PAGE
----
The Ryland family is perhaps one of the most interesting aspects of our historical research into the area, and we found ourselves particularly fascinated with Louisa Anne Ryland, the only child of Anne Pemberton and Samuel Ryland. In three generations, the Rylands grew from a family of makers of buttons, pins, and toys into one of the largest land-owning entities in Birmingham, through a series of astute investments and business decisions.
Louisa Ryland inherited the family’s fortunes aged 29, and would become known as “Generous Mother of Birmingham”, making philanthropy and the improvement of the lives of Birmingham’s inhabitants, her life’s work. Despite her prolific altruism, Louisa was a humble and private person, making many of her donations anonymously.
Louisa was also a brilliant businesswoman, leaving a far greater inheritance than she herself was handed down. While Louisa chose not to have her own children, she passed her wealth to others under the proviso that they would adopt the Ryland name. The Smith-Rylands still live in Sherborne Park and many roads in the area are named for family members.
We named Ryland House for Louisa, finally giving this benevolent lady the appreciation she’s truly entitled to.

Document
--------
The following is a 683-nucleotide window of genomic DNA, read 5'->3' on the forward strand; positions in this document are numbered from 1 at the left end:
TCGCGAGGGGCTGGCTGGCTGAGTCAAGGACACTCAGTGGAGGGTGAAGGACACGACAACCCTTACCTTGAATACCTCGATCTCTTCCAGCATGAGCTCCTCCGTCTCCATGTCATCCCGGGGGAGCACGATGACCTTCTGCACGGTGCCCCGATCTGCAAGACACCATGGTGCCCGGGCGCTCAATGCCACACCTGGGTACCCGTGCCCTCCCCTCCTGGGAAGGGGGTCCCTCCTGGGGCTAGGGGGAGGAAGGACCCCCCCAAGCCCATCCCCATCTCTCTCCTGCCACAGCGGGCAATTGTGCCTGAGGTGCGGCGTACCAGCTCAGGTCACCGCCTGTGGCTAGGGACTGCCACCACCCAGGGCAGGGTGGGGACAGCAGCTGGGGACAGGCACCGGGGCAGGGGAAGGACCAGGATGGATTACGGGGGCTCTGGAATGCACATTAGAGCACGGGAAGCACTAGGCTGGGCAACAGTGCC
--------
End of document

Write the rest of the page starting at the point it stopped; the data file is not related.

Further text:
Naming the apartment buildings of Sherborne Place was one of the most pressing aspects of the brief, and to do this, we explored the lives of the people who walked these streets across the centuries.
When Henry Smith asked for the hand of Louisa Ryland her father, having plans for her to marry into the aristocracy, refused. Denied her love, Louisa decided never to marry and instead dedicated her life to the Birmingham people.
After her death, Louisa provided generously for her community through hospitals, churches, and schools, and for numerous friends and relatives. Heirs must add “Ryland” to their surname, or forfeit their inheritance.
Henry Smith went on to marry another woman. Their eldest son, William Charles Henry Alston Smith became known as Charles Smith-Ryland when he inherited a large portion of Louisa’s fortune, and the Smith-Ryland family still own much of the estate today.
Smith House commemorates the strength of Louisa’s affection in bequeathing her estate to the child of the man she loved and lost.
Louisa’s mother, Anne Pemberton, died when Louisa was just a baby, leaving her to be raised by her father and a governess. Louisa, in keeping with her humble nature, requested that she be buried in the church cemetery, next to her governess, Charlotte Randle - clearly a beloved figure in her life. Her pallbearers were her servants, and labourers from the community.
The Pemberton family were also a wealthy and influential family in the area, however, like many women of the time, Anne Pemberton gave up her name and much of her history when she married Samuel Ryland.